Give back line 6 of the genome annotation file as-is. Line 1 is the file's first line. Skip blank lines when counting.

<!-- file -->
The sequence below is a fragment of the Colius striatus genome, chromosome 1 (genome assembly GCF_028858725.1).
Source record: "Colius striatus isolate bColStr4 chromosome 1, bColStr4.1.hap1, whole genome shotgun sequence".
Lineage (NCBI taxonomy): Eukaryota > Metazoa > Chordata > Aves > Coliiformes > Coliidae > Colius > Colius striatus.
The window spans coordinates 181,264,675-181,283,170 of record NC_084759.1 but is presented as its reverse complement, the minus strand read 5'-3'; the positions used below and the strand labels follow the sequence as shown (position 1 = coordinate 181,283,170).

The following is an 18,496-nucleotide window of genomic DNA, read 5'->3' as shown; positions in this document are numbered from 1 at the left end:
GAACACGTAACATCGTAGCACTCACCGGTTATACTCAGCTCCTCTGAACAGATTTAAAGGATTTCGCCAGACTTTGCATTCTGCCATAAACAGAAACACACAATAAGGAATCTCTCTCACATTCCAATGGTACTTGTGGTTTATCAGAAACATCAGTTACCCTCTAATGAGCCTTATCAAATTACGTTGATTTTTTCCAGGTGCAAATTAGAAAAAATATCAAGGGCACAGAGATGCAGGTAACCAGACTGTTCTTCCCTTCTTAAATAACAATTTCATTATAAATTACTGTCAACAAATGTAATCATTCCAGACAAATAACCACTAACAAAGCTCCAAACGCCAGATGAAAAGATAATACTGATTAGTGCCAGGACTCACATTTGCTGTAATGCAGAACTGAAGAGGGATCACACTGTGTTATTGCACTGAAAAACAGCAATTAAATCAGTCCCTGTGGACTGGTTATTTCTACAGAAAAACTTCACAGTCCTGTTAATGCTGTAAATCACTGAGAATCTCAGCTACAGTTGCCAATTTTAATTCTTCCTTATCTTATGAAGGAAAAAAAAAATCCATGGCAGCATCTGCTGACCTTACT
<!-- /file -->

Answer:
GAACACGTAACATCGTAGCACTCACCGGTTATACTCAGCTCCTCTGAACAGATTTAAAGGATTTCGCCAGACTTTGCATTCTGCCATAAACAGAAACACACAATAAGGAATCTCTCTCACATTCCAATGGTACTTGTGGTTTATCAGAAACATCAGTTACCCTCTAATGAGCCTTATCAAATTACGTTGATTTTTTCCAGGTGCAAATTAGAAAAAATATCAAGGGCACAGAGATGCAGGTAACCAGACTGTTCTTCCCTTCTTAAATAACAATTTCATTATAAATTACTGTCAACAAATGTAATCATTCCAGACAAATAACCACTAACAAAGCTCCAAACGCCAGATGAAAAGATAATACTGATTAGTGCCAGGACTCACATTTGCTGTAATGCAGAACTGAAGAGGGATCACACTGTGTTATTGCACTGAAAAACAGCAATTAAATCAGTCCCTGTGGACTGGTTATTTCTACAGAAAAACTTCACAGTCCTGTTAATGCTGTAAATCACTGAGAATCTCAGCTACAGTTGCCAATTTTAATTCTTCCTTATCTTATGAAGGAAAAAAAAAATCCATGGCAGCATCTGCTGACCTTACT